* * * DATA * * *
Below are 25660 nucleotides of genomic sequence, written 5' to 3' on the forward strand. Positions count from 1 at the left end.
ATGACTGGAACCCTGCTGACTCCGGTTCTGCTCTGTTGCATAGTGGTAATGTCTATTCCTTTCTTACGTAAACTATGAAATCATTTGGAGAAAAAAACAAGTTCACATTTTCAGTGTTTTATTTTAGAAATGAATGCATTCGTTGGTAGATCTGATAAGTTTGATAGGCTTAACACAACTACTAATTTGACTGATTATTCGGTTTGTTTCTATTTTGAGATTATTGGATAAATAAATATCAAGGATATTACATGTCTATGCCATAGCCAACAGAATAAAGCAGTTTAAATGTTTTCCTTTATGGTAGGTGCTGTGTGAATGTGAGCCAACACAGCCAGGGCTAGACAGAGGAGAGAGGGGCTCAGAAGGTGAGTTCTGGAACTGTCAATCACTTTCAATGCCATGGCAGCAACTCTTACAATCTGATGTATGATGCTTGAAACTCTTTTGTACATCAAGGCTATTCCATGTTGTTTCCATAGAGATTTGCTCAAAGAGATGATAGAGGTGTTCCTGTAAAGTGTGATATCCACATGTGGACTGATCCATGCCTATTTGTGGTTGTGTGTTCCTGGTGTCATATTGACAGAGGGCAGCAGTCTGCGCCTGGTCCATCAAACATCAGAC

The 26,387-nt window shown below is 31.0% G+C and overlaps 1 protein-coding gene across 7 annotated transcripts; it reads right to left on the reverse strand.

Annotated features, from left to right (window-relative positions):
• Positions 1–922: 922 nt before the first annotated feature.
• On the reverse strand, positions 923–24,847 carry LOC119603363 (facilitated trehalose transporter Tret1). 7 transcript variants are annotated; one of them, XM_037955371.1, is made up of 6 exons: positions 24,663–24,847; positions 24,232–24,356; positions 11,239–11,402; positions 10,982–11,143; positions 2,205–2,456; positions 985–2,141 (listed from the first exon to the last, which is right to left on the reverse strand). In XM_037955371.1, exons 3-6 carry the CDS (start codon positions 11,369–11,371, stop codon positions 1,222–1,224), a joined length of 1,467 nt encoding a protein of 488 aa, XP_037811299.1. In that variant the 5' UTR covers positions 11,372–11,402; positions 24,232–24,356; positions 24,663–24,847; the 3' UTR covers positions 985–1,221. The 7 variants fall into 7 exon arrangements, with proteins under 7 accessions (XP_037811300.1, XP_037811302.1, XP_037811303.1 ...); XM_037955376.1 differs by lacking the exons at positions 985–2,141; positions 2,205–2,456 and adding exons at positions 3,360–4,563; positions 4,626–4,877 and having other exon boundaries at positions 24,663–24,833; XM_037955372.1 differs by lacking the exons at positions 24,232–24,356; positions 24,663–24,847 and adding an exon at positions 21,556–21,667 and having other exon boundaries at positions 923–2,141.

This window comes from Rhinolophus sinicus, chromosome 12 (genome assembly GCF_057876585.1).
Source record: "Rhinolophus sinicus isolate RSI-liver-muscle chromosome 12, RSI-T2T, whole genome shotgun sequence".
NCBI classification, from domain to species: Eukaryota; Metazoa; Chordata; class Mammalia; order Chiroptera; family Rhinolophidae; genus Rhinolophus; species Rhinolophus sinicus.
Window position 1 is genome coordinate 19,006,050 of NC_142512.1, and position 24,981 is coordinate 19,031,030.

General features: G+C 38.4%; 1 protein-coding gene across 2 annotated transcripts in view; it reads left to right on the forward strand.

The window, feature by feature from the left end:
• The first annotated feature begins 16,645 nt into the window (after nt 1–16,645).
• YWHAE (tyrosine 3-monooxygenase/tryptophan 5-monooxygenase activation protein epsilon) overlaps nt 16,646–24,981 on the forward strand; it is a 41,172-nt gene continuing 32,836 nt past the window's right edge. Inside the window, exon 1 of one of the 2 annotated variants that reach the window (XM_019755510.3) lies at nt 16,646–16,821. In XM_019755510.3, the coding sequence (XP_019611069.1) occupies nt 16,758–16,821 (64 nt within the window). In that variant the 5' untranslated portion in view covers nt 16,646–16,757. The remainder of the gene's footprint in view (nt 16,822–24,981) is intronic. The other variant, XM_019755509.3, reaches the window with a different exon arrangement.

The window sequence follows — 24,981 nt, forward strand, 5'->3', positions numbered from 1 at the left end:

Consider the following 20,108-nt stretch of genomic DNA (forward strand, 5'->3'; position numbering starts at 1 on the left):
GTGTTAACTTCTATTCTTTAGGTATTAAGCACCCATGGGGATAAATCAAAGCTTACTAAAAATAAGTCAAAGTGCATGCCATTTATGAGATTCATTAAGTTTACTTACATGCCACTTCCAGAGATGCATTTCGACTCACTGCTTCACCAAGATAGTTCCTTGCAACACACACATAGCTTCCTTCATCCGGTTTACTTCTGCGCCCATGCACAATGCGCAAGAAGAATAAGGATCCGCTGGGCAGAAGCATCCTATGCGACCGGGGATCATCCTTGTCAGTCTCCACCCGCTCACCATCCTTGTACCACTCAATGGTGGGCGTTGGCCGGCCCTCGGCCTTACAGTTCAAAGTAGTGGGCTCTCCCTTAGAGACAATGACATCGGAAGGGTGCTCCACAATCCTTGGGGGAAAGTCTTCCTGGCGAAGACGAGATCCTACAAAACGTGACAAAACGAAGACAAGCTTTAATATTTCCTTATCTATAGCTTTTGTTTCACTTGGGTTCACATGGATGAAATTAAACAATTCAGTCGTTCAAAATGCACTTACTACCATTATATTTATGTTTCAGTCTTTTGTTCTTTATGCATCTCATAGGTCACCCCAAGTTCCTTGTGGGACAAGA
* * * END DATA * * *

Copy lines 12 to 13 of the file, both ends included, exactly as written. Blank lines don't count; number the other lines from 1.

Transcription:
The window, feature by feature from the left end:
• The first annotated feature begins 16,645 nt into the window (after nt 1–16,645).